# Transfer Function with one 1/s term

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Joseph Lorentsen on 6 Aug 2020
I would like to represent a transfer function on MATLAB which includes one 1/s term, while the rest of the terms are 0 or positive exponent. Something like:
F=(1/s + s)/(s^2 + s +1).
The tf function can create a transfer function with all 0 or positive exponents, or one with all 0 and negative exponents, but not one which mixes them (as far as I can tell).
Does anyone know a way to represent such a transfer function in MATLAB?
If it helps, I'm hoping to use it with the nyquist function.
Thanks!

Sulaymon Eshkabilov on 6 Aug 2020
Hi,
It is straightforward:
T = tf([1 0 1], [1 1 1 0]);
nyquist(T)

Joseph Lorentsen on 6 Aug 2020
Thank you for the answer, but that gives a transfer function of
s^2 + 1
-------------
s^3 + s^2 + s
Which is not quite what I'm looking for. I'm hoping for something like
s + 1/s
-------------.
s^2 + s + 1
Les Beckham on 6 Aug 2020
It is the same thing. Multiply the numerator and denominator by 1/s and you will see that it is the same. The control system toolbox doesn't like negative exponents. So, don't try to force it to use them.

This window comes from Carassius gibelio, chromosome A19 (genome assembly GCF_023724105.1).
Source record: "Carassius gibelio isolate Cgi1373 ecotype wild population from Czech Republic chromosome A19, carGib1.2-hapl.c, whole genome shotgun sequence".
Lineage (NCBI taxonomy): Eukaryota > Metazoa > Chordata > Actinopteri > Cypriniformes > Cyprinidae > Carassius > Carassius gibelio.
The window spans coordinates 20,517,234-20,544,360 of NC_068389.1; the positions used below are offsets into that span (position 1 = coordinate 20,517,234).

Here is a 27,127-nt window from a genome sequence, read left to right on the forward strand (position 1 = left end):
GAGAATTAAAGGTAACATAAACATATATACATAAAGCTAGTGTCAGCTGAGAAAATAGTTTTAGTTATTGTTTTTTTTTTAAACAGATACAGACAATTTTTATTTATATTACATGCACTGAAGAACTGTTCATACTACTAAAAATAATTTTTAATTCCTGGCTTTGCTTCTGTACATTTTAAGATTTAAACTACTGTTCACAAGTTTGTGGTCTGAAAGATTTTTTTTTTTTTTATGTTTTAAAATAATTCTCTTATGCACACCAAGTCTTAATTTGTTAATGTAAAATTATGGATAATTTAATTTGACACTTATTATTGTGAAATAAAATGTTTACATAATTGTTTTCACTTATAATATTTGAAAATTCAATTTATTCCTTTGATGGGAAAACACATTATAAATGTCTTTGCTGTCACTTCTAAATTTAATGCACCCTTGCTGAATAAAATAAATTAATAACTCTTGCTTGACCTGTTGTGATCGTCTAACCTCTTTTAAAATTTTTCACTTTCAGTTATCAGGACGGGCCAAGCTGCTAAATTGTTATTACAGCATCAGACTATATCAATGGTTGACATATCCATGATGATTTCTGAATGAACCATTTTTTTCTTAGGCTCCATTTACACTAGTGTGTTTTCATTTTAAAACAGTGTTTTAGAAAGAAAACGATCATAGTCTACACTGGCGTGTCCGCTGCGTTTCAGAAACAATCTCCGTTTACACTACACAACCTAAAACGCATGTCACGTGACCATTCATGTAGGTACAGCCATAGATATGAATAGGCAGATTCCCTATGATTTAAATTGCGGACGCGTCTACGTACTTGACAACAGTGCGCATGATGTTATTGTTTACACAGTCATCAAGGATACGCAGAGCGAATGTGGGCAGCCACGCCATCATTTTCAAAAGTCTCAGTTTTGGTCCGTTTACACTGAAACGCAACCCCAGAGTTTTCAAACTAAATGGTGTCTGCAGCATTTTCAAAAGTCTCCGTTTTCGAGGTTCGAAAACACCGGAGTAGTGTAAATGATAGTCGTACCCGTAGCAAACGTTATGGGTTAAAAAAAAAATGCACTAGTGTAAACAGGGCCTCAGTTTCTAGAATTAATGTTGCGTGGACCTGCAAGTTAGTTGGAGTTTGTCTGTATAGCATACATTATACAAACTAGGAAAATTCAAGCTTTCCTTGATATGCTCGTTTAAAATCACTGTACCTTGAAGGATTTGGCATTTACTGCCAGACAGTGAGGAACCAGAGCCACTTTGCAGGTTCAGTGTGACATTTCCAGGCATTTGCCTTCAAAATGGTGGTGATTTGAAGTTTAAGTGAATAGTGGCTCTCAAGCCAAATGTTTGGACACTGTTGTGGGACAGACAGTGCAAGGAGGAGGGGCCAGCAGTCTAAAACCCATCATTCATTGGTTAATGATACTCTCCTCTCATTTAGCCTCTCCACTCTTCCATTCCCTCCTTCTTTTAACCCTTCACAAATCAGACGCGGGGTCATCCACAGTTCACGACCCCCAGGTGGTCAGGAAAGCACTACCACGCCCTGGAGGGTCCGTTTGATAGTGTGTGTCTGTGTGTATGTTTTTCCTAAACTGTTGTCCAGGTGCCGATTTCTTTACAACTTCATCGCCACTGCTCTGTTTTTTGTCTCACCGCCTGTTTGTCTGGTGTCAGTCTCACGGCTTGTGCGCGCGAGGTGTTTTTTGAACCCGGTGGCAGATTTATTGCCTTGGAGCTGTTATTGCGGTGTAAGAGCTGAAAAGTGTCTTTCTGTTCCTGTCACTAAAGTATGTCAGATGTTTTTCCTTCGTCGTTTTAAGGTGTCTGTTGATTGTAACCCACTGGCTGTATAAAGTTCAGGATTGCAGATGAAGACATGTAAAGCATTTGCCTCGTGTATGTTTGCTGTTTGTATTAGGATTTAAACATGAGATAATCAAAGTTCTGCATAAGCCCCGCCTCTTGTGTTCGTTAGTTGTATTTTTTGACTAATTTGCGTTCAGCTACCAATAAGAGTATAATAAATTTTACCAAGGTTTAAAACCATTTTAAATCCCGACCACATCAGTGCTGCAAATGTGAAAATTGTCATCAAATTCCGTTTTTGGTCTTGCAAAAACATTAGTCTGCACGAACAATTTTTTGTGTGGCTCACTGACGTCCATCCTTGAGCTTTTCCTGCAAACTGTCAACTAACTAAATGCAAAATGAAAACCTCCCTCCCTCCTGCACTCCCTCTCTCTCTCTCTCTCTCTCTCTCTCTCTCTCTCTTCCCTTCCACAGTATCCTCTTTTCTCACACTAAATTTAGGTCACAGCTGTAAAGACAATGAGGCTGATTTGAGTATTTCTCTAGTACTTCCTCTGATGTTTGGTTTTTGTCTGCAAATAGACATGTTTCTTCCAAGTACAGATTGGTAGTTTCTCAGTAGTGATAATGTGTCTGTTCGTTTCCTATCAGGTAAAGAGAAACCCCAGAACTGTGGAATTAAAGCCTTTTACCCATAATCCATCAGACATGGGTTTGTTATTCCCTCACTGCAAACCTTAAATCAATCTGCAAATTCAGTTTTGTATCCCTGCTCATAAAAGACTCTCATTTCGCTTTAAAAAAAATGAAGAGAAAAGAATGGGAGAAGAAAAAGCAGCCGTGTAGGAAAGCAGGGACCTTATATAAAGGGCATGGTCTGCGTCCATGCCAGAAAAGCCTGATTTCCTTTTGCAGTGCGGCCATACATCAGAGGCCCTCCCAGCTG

Joseph Lorentsen on 6 Aug 2020
Good point, I guess that's true. Thanks!

Walter Roberson on 6 Aug 2020
You cannot do that with Control System Toolbox tf() function. tf() keeps numeric vectors of coefficients with implied powers; it does not store the powers explicitly and so cannot know that you want to use power of -1 . When you use calculations that might result in negative powers, it normalizes to a ratio of polynomials (each of which uses only positive powers.)
You can use the Symbolic Toolbox for your purpose of creating an object that will display that particular way. However, nyquist() does not accept symbolic objects, so you would have to code your own symbolic nyquist plot.

#### 1 Comment

Joseph Lorentsen on 6 Aug 2020
Ok. So I'm thinking, then, that the easiest solution will be to just enter in the tf multiplied by s on top and bottom, since I don't particularly care about the display of the transfer function (just the Nyquist plot). Thanks!